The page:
an interview with the one and only PW!!

Oh, shoot. I totally forgot about Pioneer Woman. Were you expecting Ree?? I am so sorry! But I’ve got Pete! Three cheers for Pete!

Pete Wilson, husband to Brandi, dad to Jett, Gage and Brewer, pastor of Cross Point Church, author of the book Plan B and all-around great guy is joining us girlies today on the blog. Welcome, Pete!

Thanks for having me, Marla. And I do wear women’s sunglasses, so I’m sure I’ll fit right in with you ladies.

(Okay, I totally just made that up. Well, not the part about the girly sunglasses. He tells all in his new book. But he didn’t really say that. From now on, all the words in italics will really and truly be Pete’s.)

Let’s start over. Hey there, Pete. We’re going to dive right in if that’s all right with you.

(It’s all right with him.)

You talk in the book about how stuff we do for God can become an idol that we worship more than God Himself. It hurts to admit it, but I totally get this. How do you keep from this kind of idol worship in your own life?

Great question.  A lot of times in our life we get so wrapped up in the “doing for God” that we forget about the “being with God.” It suddenly becomes how much I can get done and how many people hear my message. When the words “my” and “I” come into the conversation when you are speaking about serving God, then there’s a problem.

(Um, ouch.)

For example, the flood that happened here in Nashville recently. Our staff was out everyday that next week physically cleaning up homes and spending time with those that were devastated by the flood. We challenged them to replenish themselves every day before going back out. Taking time to “be with God” so the focus of the day never wavered.

(Pete’s church pulled together in an incredible way, helping out their neighbors in need. They even got some national TV coverage, which leads me to my next question.)

Let’s be honest. You get a lot of praise from a lot of people and, frankly, I think you deserve it, but what I’m interested in are specific ways that God keeps you humble. Care to share?

I do get a lot of praise, but with that comes criticism. I’ve found the two almost always go hand in hand. While I appreciate the input from everyone, I usually try to eliminate the highest praise and the worst criticism. That leaves a balanced portion of praise and criticism that is encouraging and constructive. And, while I can still learn from people on the edge, their praise and or criticism doesn’t carry the same weight because it’s directed at one of my messages, or one of my books, or one of my interviews. They don’t get to see the totality of my life or see into my heart.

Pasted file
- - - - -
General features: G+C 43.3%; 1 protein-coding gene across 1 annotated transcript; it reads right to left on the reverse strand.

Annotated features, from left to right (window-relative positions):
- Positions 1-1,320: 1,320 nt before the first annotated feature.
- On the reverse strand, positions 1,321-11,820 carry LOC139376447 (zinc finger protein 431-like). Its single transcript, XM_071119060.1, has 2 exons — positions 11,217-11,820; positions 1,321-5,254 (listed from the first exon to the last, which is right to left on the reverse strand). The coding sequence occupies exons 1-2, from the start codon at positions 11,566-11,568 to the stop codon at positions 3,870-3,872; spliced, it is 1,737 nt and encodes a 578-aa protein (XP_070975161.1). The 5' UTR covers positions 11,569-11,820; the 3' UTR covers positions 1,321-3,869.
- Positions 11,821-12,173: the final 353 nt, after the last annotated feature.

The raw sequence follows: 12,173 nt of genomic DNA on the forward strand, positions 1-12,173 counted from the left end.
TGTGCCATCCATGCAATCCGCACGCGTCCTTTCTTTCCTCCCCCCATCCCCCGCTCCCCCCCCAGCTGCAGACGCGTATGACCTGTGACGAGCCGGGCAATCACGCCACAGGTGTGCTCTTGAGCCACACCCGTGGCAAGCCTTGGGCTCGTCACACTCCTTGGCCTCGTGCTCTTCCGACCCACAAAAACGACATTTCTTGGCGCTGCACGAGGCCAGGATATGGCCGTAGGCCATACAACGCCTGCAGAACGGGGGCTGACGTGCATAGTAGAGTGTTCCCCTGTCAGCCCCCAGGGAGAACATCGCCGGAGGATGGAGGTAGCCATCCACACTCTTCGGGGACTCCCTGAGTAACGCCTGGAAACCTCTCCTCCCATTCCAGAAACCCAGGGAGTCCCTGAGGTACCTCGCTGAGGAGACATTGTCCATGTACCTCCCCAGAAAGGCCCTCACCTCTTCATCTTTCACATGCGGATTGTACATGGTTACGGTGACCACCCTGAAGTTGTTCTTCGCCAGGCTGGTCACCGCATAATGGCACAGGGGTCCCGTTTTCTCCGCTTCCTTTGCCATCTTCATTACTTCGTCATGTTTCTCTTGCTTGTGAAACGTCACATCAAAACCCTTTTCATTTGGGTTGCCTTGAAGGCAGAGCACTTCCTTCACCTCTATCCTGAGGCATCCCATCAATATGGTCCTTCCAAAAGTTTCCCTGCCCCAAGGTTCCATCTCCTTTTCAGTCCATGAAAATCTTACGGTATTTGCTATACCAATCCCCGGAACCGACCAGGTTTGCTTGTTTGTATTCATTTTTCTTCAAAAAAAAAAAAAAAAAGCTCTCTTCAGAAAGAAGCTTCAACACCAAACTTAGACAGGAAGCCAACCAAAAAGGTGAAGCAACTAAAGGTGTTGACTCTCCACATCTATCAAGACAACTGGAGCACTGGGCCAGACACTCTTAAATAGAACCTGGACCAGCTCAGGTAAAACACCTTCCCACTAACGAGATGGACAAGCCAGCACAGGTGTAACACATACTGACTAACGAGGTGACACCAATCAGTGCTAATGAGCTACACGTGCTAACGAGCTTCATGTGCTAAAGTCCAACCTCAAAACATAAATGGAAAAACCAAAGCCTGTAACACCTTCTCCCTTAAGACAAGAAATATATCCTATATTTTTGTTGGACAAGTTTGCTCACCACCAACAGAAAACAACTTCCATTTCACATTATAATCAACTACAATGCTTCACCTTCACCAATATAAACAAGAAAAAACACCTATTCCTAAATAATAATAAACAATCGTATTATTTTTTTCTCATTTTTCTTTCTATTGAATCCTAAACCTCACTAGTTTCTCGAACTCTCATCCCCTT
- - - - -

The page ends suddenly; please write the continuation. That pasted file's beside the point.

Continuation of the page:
I allow the people in my inner circle to speak freely to me and their praise and criticism carries a weight that I don’t give others. This is the only way I know how to be accountable but not go crazy from all the opinions of others.

I can totally relate to this, and I’m going to come back to your words when I’m tempted to let criticism crush me and keep me from doing what I know God wants me to do.

Okay, back to the book. Another part I really, really like is where you talk about shalom–“all things the way they are supposed to be.” You say that according to the Bible, we’ll experience shalom. But not yet. You also say, “Some people–usually called idealists or dreamers or visionaries–have a more acute sense of shalom. They feel the disconnect between what is and what should be more intensely than others.”

Whoa. I have always felt this way but had no idea how to express it. Where did you come up with this idea, and are you one of those wacko dreamer-people?

Ha! Yes, I’ve been called a wacko on more than one occasion. You know I really have nothing to back up my idea other than just personal experience. There are some people who seem to be more sensitive to the fact that things are not the way they should be. I feel this most intensely when I’m walking with people in our church who have had one personal tragedy after another or when I’m serving in a place like India. I often pray, “God, never allow me to grow numb to the disconnect. Never allow me to grow numb to the pain of others. Never allow me to grow numb for my desire of ‘shalom.'”

Nice. I like that. Okay, moving on to your better half for a minute. (Hi, Brandi!) I think it was Angie Smith that said you “married up.” I happen to love your wife (forgive me, but I read her blog religiously and yours sporadically), and I think Angie might be on to something. Brag on Brandi for a moment if you will.